Dancer Olivia entertains patrons during the Drive-thru at The Lucky Devil in Portland, Oregon.
Some strip clubs have found a creative way to keep workers employed through the pandemic.
It was bound to happen. Despite the pandemic, strip clubs have found a way to bring customers back in, while keeping bartenders, servers, and entertainers employed.
Enter the drive-through strip club, where you can order a burger and beer from your car, while performers dance with masks on behind a barricade. There are now at least a couple of these joints in the U.S., including Lucky Devil Lounge in Portland, Oregon, and Vivid Gentleman’s Club, in Houston.
Strip club employees are particularly vulnerable in the midst of the pandemic-induced recession. As The Cut reported, dancers at these venues are effectively gig workers. They don’t earn an hourly wage, nor do they have benefits or paid time off. They rely entirely on tips. And these earnings dried up when strip clubs had to close during state-mandated lockdowns.
These venues aren’t eligible for assistance from the government’s Paycheck Protection Program. In fact, strip clubs seem to be very specifically excluded, since applicants are asked to confirm that they do not “present live performances of a prurient sexual nature.” And as states began easing restrictions, strip clubs struggled to reopen in accordance with regulations, since they involve close contact between employees and patrons.
But some club owners have tried to get creative. Lucky Devil Lounge reopened in April and pivoted to food delivery, having dancers deliver the food in person. Then it created a drive-through format, in which customers could pick up food while watching dancers on either side. Depending on how busy it is, patrons can stay for a single song or several. While some dancers said they were still concerned about their safety, most at Lucky Devil told The Cut they felt good about the protocols in place. At the Vivid Gentleman’s Club, which just reopened, there is now a large white tent where every car can stay for two songs while their food is being prepared, according to the Houston Chronicle.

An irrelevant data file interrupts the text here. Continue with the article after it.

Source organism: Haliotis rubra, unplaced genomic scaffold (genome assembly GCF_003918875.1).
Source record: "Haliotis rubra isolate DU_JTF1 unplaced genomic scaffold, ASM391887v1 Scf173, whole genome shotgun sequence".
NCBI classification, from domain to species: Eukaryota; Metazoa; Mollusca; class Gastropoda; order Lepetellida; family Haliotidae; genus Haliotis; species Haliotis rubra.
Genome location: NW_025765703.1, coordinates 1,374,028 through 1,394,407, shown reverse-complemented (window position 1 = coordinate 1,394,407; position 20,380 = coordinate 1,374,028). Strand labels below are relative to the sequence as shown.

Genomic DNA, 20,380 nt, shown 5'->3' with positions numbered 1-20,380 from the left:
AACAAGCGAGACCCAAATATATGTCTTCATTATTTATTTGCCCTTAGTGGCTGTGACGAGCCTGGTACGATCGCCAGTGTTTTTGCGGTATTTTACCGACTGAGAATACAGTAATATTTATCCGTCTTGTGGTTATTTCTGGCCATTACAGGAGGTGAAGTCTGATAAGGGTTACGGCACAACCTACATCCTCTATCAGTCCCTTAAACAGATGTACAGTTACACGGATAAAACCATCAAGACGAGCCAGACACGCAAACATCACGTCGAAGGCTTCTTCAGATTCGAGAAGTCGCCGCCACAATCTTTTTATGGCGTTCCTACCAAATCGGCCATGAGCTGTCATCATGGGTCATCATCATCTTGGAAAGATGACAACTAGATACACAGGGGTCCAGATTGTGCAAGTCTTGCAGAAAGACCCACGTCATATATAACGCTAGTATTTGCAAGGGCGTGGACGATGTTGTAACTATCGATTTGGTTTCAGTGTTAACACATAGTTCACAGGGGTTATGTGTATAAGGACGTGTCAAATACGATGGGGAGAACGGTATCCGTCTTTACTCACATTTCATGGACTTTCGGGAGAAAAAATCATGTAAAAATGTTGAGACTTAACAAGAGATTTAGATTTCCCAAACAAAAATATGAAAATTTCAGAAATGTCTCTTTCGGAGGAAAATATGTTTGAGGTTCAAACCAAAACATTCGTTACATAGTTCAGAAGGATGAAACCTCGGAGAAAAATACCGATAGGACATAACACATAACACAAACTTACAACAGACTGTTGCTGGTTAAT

For many of the dancers, the drive-through version of the strip club has been a lifeline, giving them some income during this time. Lucky Devil dancers can make between $150 and $200 per shift (although that’s significantly less than a standard night at the club), according to Cosmopolitan. The dancers said they’ve taken the new digs as an opportunity to experiment with new costumes and different skills. It’s been so much fun, they said, the owner is thinking about doing drive-through pop-ups even after lockdown ends and we can all get up close and personal again.